Now you’re asking yourself if you should even care because what’s good is starting to look just like the bad, don’t worry. They are more expensive because the extra care they require an increased demand for healthy food has driven up the price (thanks, capitalism) but prices are starting to drop, to combat this you can always go to a local farmer or attend farmer’s markets and get your food directly from the source. The certification is a long, paperwork-filled, expensive process that many older local farmers, although their practice is Organic, it is too costly for the farmer one way or another to get officially certified. The larger amounts of greenhouse gasses, especially in the cattle industry, because the cows are being well taken care of they produce more methane and the agriculture side produces less carbon dioxide than regular farming so not all bad. Organic produce also travels further which requires transport from fleets of vehicles. Organic food is more nutritious too with less harmful pesticides and more nutrients from the way it was produced. You just have to understand how the food was treated before it got to you, and additional third-party food certifications you often see along with “Organic” help us determine that.
Each third-party certification has its meaning and producers, like most people in the world, bend around the rules as much as possible without breaking them. So your cage-free certified egg may have been produced “cage-free” but instead, the hens live their entire lives inside a warehouse with thousands of chickens with barely a square foot of room available to each just living on top of each other. It is important to know what you are purchasing, you care about the chickens, or else you would have grabbed the regular eggs and had been on with your day. So do the chickens one better and stop supporting bad business practices by supporting them with your purchases and go buy chickens and farm your eggs! Okay, so maybe that’s not possible for everyone so let’s just take a step back and learn what some of these most popular “certifications” really mean.
As you can see there is no ONE certification that covers everything and just buying Certified Organic is not enough. The more certifications the better, the more issues they cover. Now that you have a good idea of the certifications to look for while shopping you’re ready to go! It’s worth it to slow down and take a deeper look into the food you are buying and making sure that it is not only good for you but also good for the planet. If you need help, there’s not yet an app to tell you about certifications and their standards, but try downloading the Yuka: Food & Cosmetic scanner. This tool gives you insights into dangerous food additives to avoid – simply by scanning the barcode of your food.
The industrial food system, by maximizing production and reducing cost, has resulted in depleted soils, hypoxic dead zones, polluted water, excess antibiotics in meat and dairy products, and inhumane animal practices. It is also responsible for 75% of deforestation worldwide, and as of 2021, is the cause of 1/3 of anthropogenic emissions. The U.N has stated that we have 60 harvests left. If we continue on this “business as usual model,” this means 60 years. In order to keep up with population growth by the year 2050, farmers will have to produce 50% more food to sustain life.
The industrial food system is harmful to the health and wellbeing of not only the environment but of humans as well. The International Panel of Experts of Sustainable Food Systems (IPES-FOOD) found that our current system costs the world U.S $3.5 trillion in malnutrition per year and in the United States only, by 2025, obesity will cost $760 billion a year. Along with a multitude of issues, the Industrial Food System inhibits equitable access to food in both the US and globally.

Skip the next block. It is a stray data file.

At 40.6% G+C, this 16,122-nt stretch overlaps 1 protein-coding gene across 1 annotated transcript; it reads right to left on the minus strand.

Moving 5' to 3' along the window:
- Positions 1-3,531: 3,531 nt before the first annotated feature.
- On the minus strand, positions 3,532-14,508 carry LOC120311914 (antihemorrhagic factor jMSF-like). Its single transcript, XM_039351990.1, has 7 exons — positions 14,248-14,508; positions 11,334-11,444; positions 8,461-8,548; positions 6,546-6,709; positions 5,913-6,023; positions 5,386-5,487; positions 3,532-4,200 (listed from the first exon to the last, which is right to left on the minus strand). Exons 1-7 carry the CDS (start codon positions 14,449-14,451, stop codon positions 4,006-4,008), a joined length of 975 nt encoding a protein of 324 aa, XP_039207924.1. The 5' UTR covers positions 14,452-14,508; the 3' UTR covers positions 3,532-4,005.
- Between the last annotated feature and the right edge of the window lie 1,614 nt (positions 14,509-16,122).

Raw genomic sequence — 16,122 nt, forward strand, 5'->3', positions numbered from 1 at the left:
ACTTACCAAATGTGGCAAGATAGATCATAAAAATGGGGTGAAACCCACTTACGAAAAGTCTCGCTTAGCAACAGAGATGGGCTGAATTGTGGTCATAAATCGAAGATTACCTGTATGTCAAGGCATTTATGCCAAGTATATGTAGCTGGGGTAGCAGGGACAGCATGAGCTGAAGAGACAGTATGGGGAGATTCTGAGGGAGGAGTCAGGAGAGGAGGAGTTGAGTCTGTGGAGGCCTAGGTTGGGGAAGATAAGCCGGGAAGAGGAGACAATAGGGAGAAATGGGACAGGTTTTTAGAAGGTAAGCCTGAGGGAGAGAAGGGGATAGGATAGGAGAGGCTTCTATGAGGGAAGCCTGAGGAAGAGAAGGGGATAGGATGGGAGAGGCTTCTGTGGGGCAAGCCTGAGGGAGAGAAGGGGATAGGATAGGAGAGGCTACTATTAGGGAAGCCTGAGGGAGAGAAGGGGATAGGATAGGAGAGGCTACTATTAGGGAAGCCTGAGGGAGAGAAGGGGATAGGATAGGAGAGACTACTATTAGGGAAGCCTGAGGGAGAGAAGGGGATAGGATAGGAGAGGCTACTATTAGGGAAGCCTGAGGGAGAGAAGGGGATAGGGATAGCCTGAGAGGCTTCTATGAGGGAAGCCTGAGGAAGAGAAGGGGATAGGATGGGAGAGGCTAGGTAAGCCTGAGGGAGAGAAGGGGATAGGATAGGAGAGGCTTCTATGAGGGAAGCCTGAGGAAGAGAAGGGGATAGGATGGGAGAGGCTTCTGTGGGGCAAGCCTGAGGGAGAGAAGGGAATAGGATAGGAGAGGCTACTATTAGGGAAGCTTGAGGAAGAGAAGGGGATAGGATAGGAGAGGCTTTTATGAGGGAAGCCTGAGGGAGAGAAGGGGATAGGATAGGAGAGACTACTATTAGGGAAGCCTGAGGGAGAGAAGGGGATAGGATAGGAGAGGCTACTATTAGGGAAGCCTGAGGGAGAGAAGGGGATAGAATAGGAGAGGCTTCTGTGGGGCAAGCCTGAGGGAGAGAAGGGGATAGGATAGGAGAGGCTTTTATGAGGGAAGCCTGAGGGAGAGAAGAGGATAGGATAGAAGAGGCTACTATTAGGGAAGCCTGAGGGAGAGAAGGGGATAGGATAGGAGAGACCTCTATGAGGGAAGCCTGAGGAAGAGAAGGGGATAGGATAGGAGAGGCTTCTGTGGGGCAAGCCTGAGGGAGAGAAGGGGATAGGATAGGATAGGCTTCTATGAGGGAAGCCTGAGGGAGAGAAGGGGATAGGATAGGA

There is no better time to switch to organic, non-GMO, regenerative farming and consumption. However, this is not always feasible for everyone. A.I.R.E and Sol Feliz Farms of Taos, New Mexico have found a way to tackle, head on, issues of the industrial food system and have also addressed food access issues for the residents of Taos, with a main focus on the health and development of our youth. They are dedicated to providing education for younger generations in order to ensure a future for us all.
A.I.R.E. (Agriculture Implementation Research & Education) is a non-profit organization, working with Sol Feliz Farm that was formed to address many issues concerning the industrial food system. Reconnecting people with their land, food and surrounding ecology while tackling climate change issues and nature deficit disorder are their main objectives. The founders, Micah Roseberry and Miguel Santistevan, have focused much of their attention on the youth, as well as other age groups, through outreach programs such as presentations, research and demonstrations, media outlets, classes, farm to family food boxes, school gardens, and farmer support programs.
Significant focus is given attention to PreK through high school with another program through A.I.R.E, Growing Community Now. They provide education on sustainable farming, agriculture, diet and habits through a variety of different outlets including: The Parr Field/Secret Garden, Cooking Classes, the La Cosecha Festival, Farm Trips/Gardening and food boxes to families in need. Kids of all ages get to experience first hand what it means to make wise choices and how to do so. They are involved with planting and harvesting their own seeds and are taught how to process and consume the fruits of their labor. Families benefit as well from the food being grown within schools and surrounding gardens through the farm to table food boxes, furthering the awareness of healthy food but also granting access to those that have difficulty acquiring clean, healthy food.